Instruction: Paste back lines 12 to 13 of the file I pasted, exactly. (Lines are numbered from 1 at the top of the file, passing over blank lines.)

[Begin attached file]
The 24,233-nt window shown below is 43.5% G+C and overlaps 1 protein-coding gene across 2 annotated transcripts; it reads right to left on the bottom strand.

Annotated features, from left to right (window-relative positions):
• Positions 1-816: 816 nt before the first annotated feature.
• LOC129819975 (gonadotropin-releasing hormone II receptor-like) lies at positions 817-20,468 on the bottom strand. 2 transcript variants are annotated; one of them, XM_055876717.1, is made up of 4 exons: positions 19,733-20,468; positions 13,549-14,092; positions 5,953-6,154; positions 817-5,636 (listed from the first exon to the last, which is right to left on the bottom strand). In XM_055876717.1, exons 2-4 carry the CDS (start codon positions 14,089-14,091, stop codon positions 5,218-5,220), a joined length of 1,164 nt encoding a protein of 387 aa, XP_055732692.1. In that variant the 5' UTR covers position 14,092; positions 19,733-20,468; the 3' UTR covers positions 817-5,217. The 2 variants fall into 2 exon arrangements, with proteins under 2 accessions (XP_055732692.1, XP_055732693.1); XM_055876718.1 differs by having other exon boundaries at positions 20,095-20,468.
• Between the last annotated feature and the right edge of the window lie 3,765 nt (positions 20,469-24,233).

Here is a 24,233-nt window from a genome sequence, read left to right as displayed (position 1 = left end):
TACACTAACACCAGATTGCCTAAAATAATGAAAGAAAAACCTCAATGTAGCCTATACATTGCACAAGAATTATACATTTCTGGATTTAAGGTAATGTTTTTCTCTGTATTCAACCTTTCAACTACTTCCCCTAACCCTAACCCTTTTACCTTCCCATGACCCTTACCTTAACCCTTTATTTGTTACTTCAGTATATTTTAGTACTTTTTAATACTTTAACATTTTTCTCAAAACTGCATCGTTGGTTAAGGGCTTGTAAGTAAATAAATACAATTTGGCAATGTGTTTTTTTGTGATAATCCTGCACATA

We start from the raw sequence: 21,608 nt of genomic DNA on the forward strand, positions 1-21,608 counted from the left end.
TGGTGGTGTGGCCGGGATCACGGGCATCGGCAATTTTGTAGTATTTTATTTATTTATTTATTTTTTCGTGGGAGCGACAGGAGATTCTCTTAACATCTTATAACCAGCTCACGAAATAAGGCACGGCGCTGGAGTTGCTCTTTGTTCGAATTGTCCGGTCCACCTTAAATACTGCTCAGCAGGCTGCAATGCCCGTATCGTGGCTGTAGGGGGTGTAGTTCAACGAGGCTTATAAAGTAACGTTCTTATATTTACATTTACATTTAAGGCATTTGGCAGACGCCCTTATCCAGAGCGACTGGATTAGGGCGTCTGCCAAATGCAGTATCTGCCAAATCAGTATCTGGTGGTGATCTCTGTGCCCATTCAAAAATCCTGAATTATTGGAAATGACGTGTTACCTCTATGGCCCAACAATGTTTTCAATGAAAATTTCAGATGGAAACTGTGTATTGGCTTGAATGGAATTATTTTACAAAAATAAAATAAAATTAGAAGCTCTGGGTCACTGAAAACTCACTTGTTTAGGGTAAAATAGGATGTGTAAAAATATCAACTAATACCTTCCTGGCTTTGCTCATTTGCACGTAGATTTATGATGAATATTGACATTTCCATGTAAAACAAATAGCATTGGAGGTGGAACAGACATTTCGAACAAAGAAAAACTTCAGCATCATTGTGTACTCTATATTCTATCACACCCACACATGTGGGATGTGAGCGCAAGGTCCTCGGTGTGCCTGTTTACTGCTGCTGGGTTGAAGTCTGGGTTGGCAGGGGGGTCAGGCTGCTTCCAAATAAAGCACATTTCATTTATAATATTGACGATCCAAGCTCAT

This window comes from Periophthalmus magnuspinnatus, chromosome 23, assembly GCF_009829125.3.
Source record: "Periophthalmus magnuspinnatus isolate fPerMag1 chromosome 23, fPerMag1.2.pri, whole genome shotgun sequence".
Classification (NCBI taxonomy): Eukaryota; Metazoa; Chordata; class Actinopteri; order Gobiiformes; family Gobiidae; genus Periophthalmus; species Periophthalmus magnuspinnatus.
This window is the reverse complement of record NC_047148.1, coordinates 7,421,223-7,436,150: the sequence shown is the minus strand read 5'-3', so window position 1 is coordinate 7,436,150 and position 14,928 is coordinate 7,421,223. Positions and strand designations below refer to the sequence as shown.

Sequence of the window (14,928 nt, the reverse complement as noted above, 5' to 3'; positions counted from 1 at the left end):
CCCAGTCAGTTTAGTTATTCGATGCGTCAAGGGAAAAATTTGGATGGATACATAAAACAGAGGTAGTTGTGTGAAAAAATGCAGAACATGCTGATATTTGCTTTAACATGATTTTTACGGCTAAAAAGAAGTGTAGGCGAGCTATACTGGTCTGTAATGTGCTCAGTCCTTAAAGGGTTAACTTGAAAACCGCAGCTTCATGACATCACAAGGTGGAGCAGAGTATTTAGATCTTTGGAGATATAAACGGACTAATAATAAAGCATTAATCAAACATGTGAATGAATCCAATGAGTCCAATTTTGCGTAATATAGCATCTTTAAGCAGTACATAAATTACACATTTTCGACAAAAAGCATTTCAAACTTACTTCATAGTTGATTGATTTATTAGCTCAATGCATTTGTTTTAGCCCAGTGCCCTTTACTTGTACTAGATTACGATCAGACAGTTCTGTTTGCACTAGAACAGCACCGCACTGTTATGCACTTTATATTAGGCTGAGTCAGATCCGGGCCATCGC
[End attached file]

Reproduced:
Classification (NCBI taxonomy): Eukaryota; Metazoa; Chordata; class Actinopteri; order Gobiiformes; family Gobiidae; genus Periophthalmus; species Periophthalmus magnuspinnatus.
This window is the reverse complement of record NC_047148.1, coordinates 7,421,223-7,436,150: the sequence shown is the minus strand read 5'-3', so window position 1 is coordinate 7,436,150 and position 14,928 is coordinate 7,421,223. Positions and strand designations below refer to the sequence as shown.